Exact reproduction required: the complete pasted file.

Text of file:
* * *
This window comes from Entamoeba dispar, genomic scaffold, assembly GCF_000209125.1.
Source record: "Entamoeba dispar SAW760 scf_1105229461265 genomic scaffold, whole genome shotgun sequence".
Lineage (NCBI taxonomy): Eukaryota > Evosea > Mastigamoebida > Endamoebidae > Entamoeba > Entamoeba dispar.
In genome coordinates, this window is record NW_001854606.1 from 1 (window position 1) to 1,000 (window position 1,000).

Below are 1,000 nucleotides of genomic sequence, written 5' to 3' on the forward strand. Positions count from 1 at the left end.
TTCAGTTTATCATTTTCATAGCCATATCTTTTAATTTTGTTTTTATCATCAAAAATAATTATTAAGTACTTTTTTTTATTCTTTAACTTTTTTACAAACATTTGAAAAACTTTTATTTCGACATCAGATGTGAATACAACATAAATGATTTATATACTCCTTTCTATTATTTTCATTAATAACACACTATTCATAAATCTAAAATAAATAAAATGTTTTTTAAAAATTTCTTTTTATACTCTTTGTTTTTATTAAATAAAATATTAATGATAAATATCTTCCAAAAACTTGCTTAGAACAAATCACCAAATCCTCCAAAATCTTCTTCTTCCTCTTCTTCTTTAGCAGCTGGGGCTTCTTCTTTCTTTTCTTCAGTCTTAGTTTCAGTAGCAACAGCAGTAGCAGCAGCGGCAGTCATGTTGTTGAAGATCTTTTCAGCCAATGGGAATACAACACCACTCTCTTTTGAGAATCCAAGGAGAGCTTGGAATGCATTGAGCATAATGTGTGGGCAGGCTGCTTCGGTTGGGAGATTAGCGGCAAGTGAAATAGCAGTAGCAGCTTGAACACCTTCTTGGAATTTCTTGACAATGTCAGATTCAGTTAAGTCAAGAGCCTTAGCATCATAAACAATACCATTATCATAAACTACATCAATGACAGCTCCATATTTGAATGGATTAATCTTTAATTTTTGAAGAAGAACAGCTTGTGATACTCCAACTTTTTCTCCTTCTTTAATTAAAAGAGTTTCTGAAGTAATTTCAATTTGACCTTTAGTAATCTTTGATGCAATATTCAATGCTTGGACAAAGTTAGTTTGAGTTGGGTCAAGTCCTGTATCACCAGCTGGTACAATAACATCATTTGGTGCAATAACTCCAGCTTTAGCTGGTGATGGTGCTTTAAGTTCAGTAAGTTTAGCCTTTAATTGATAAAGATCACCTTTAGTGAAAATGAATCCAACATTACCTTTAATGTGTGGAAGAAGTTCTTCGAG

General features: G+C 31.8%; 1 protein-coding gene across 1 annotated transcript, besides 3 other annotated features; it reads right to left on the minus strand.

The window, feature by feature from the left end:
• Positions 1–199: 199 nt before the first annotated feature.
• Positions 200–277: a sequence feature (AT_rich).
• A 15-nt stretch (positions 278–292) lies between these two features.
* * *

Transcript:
This window comes from Entamoeba dispar, genomic scaffold, assembly GCF_000209125.1.
Source record: "Entamoeba dispar SAW760 scf_1105229461265 genomic scaffold, whole genome shotgun sequence".
Lineage (NCBI taxonomy): Eukaryota > Evosea > Mastigamoebida > Endamoebidae > Entamoeba > Entamoeba dispar.
In genome coordinates, this window is record NW_001854606.1 from 1 (window position 1) to 1,000 (window position 1,000).

Below are 1,000 nucleotides of genomic sequence, written 5' to 3' on the forward strand. Positions count from 1 at the left end.
TTCAGTTTATCATTTTCATAGCCATATCTTTTAATTTTGTTTTTATCATCAAAAATAATTATTAAGTACTTTTTTTTATTCTTTAACTTTTTTACAAACATTTGAAAAACTTTTATTTCGACATCAGATGTGAATACAACATAAATGATTTATATACTCCTTTCTATTATTTTCATTAATAACACACTATTCATAAATCTAAAATAAATAAAATGTTTTTTAAAAATTTCTTTTTATACTCTTTGTTTTTATTAAATAAAATATTAATGATAAATATCTTCCAAAAACTTGCTTAGAACAAATCACCAAATCCTCCAAAATCTTCTTCTTCCTCTTCTTCTTTAGCAGCTGGGGCTTCTTCTTTCTTTTCTTCAGTCTTAGTTTCAGTAGCAACAGCAGTAGCAGCAGCGGCAGTCATGTTGTTGAAGATCTTTTCAGCCAATGGGAATACAACACCACTCTCTTTTGAGAATCCAAGGAGAGCTTGGAATGCATTGAGCATAATGTGTGGGCAGGCTGCTTCGGTTGGGAGATTAGCGGCAAGTGAAATAGCAGTAGCAGCTTGAACACCTTCTTGGAATTTCTTGACAATGTCAGATTCAGTTAAGTCAAGAGCCTTAGCATCATAAACAATACCATTATCATAAACTACATCAATGACAGCTCCATATTTGAATGGATTAATCTTTAATTTTTGAAGAAGAACAGCTTGTGATACTCCAACTTTTTCTCCTTCTTTAATTAAAAGAGTTTCTGAAGTAATTTCAATTTGACCTTTAGTAATCTTTGATGCAATATTCAATGCTTGGACAAAGTTAGTTTGAGTTGGGTCAAGTCCTGTATCACCAGCTGGTACAATAACATCATTTGGTGCAATAACTCCAGCTTTAGCTGGTGATGGTGCTTTAAGTTCAGTAAGTTTAGCCTTTAATTGATAAAGATCACCTTTAGTGAAAATGAATCCAACATTACCTTTAATGTGTGGAAGAAGTTCTTCGAG

General features: G+C 31.8%; 1 protein-coding gene across 1 annotated transcript, besides 3 other annotated features; it reads right to left on the minus strand.

The window, feature by feature from the left end:
• Positions 1–199: 199 nt before the first annotated feature.
• Positions 200–277: a sequence feature (AT_rich).
• A 15-nt stretch (positions 278–292) lies between these two features.